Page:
Wednesday, October 28, 2009

When to choose a Netbook or Mini

Small computers are all the rage. Everyone thinks that they want one but before you go out and make the purchase you really need to stop and think whether this mini-computer is going to do what you need.

What NetBooks are and are good at:

  • They are a small laptop computer, usually with a 10” screen and miniaturized keyboard
  • They usually run Windows but some are also running Linux
  • They usually have very long battery life. 3-8 hours
  • They are best used as a companion computer
  • They are great for reading email and working for short periods of time.
  • They are inexpensive ($300-$600)

What NetBoks are not good at:

  • They are not easy to use for a long time. The screen is small and the keyboard is small
  • They are not very powerful. Your applications won’t perform the same. It will be slower.
  • They do not have DVD drives (usually)

So why might you want to get one?

  • It’s a lot easier to open one on a plane
  • They weigh, like, a pound
  • You need something very occasionally
  • They are great for taking to meetings or to use while waiting at the doctor office
  • They are fully functional computers.

What do they cost?

As with all computers the price ranges widely. I bought a refurbished Dell Mini 10V for $236. It is truly bottom of the line. I’ve also seen NetBooks for as much as $1200. I would not recommend spending more than half of what you would spend for a laptop computer because you are going to get about 1/2 of the functionality no matter how much you spend. A small screen and a small keyboard have inherent limitations.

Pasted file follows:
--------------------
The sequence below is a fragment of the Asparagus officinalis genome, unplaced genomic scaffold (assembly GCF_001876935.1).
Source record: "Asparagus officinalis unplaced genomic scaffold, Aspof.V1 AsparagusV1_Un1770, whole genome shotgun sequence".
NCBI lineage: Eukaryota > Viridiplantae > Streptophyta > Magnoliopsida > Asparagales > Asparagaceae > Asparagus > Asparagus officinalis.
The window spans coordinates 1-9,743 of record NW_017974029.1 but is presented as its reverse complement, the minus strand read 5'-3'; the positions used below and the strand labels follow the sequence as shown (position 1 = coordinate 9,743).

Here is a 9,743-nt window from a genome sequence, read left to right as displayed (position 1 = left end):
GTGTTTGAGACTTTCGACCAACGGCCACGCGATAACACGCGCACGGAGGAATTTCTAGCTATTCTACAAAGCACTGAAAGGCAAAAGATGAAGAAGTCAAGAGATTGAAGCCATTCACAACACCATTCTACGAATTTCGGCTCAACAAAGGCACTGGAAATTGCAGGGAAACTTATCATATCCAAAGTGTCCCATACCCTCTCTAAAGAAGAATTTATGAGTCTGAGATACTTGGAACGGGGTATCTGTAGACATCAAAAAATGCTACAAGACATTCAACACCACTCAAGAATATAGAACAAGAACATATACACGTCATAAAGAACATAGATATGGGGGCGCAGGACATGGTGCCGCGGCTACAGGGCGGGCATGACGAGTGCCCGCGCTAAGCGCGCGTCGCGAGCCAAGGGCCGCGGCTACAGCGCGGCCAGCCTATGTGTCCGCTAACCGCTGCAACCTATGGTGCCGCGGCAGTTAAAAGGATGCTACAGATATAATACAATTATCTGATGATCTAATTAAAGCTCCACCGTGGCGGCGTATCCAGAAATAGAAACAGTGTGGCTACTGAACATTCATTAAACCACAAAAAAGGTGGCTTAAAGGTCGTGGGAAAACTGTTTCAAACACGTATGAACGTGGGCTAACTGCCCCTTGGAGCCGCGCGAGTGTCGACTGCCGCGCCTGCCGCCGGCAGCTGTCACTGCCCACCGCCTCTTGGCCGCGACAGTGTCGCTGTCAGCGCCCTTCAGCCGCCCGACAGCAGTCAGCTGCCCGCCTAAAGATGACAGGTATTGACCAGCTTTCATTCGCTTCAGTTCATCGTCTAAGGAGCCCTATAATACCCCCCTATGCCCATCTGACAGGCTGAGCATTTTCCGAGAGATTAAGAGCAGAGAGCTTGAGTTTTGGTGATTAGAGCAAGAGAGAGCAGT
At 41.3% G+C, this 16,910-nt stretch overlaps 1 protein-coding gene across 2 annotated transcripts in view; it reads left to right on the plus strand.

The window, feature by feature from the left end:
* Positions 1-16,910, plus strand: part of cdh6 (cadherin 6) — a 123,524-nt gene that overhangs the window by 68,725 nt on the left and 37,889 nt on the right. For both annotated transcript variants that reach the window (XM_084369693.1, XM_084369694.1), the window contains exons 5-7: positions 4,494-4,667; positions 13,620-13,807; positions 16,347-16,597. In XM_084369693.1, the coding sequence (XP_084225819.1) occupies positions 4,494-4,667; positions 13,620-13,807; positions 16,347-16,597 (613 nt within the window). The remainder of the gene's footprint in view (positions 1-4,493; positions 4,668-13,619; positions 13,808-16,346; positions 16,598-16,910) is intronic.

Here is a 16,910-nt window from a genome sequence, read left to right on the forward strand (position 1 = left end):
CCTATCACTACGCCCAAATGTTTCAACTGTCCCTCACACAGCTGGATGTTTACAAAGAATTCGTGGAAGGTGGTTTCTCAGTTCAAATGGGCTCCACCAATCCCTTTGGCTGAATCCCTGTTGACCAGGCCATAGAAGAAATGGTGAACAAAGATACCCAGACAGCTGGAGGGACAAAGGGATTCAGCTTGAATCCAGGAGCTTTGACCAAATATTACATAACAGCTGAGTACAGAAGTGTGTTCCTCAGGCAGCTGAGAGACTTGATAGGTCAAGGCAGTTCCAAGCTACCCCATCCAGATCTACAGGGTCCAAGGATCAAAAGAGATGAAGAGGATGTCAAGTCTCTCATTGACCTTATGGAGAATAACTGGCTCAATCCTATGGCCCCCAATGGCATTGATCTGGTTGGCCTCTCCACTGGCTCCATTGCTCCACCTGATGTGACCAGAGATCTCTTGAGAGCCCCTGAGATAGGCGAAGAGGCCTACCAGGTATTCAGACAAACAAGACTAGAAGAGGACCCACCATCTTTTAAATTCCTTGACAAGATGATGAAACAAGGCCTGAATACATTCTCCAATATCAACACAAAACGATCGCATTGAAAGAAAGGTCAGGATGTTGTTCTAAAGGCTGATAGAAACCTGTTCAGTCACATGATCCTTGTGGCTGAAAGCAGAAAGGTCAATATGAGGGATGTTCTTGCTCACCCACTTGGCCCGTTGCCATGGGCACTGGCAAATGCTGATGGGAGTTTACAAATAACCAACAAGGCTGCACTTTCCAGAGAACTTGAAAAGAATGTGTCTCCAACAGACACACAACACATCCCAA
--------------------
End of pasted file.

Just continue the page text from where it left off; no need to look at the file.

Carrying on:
Having said that. I love the Dell Mini. It’s cute. It’s lightweight. It’s small enough to take anywhere. It’s a great email and light work gadget that is easy to use for about an hour or two at a stretch. As long as you don’t expect it to be a laptop you’ll love it.


Thursday, October 08, 2009

HotMail and FaceBook compromised

HotMail: If you have a hotmail account, please go there now and change your password. Thousands of hotmail passwords have been farmed. Here’s now:

<copied from> First login to your Windows Live Hotmail account, and then click the Options link in the upper right:

Windows Live Hotmail options link

And then at the bottom of the resulting list, click on More options...:

Windows Live Hotmail More Options link

On the resulting page, click on View and edit your personal information:

Windows Live Hotmail more options highlighting View and edit your personal information link

At this point you may be prompted to re-enter your password. This is a security measure to prevent just anyone from walking up to your computer and changing your information.

There's something interesting to note about the screen that you land on:

Windows Live Account setting page header

"When you change your password for Windows Live Hotmail, you're also changing it for all your Windows Live based services."

Note that it stopped talking about Hotmail. This is your Windows Live account.

Why does that matter?

Because your Windows Live account is used for all Windows Live services including Hotmail, Messenger Spaces and more. When you change your password for Windows Live Hotmail, you're also changing it for all your Windows Live based services.